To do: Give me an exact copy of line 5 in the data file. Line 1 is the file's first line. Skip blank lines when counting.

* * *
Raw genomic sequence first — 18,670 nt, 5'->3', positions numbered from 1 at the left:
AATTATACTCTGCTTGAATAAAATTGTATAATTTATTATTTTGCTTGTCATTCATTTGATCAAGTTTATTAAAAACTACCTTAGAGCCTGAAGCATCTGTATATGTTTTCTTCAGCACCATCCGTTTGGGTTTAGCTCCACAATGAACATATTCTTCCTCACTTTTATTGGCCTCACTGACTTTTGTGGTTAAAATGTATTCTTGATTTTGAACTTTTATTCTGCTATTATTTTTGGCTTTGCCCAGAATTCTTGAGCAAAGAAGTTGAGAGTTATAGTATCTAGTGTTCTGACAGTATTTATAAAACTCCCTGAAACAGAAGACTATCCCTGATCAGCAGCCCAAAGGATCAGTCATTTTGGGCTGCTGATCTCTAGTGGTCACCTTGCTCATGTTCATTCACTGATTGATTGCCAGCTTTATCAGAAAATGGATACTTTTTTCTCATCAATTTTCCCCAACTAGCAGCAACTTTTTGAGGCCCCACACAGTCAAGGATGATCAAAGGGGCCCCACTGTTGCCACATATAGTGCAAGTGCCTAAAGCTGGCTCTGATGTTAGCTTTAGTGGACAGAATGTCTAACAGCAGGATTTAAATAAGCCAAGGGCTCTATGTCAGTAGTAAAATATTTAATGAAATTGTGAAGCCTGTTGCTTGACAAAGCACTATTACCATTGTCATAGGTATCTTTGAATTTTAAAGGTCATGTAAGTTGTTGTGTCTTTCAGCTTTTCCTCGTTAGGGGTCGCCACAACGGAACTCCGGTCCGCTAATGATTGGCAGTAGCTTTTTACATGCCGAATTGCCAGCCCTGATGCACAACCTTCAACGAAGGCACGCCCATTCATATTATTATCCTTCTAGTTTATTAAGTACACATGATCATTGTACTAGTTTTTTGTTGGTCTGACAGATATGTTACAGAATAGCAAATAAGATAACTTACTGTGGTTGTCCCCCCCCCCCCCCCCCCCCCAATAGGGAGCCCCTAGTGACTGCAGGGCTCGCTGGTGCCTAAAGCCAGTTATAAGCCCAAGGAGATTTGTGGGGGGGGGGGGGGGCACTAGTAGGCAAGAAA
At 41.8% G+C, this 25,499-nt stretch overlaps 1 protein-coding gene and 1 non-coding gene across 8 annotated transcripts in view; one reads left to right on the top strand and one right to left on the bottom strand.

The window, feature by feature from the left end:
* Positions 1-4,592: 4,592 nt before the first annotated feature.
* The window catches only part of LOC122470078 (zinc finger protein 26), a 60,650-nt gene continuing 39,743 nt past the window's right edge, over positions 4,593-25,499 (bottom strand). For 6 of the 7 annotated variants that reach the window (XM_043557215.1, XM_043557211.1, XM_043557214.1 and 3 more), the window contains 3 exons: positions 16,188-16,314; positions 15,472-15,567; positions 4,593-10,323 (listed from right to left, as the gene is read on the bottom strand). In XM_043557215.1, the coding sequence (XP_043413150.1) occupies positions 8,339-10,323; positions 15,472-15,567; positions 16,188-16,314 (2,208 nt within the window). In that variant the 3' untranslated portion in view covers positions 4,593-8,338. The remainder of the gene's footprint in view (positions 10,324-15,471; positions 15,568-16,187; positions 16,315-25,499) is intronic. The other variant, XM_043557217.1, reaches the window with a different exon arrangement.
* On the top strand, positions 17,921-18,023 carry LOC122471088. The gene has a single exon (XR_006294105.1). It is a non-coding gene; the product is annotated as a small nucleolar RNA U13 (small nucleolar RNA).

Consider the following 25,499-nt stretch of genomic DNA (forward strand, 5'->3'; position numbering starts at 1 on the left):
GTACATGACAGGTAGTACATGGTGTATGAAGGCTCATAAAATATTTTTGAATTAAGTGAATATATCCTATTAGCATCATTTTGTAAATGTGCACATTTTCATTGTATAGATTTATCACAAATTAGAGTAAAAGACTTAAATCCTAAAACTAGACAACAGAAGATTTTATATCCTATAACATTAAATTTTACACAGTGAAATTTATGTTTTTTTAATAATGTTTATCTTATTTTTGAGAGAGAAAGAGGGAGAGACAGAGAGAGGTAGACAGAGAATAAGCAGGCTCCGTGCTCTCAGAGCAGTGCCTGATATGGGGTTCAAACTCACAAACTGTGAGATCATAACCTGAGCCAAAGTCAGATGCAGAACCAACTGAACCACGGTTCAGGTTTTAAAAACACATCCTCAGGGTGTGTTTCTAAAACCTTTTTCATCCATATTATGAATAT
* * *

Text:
* Positions 1-4,592: 4,592 nt before the first annotated feature.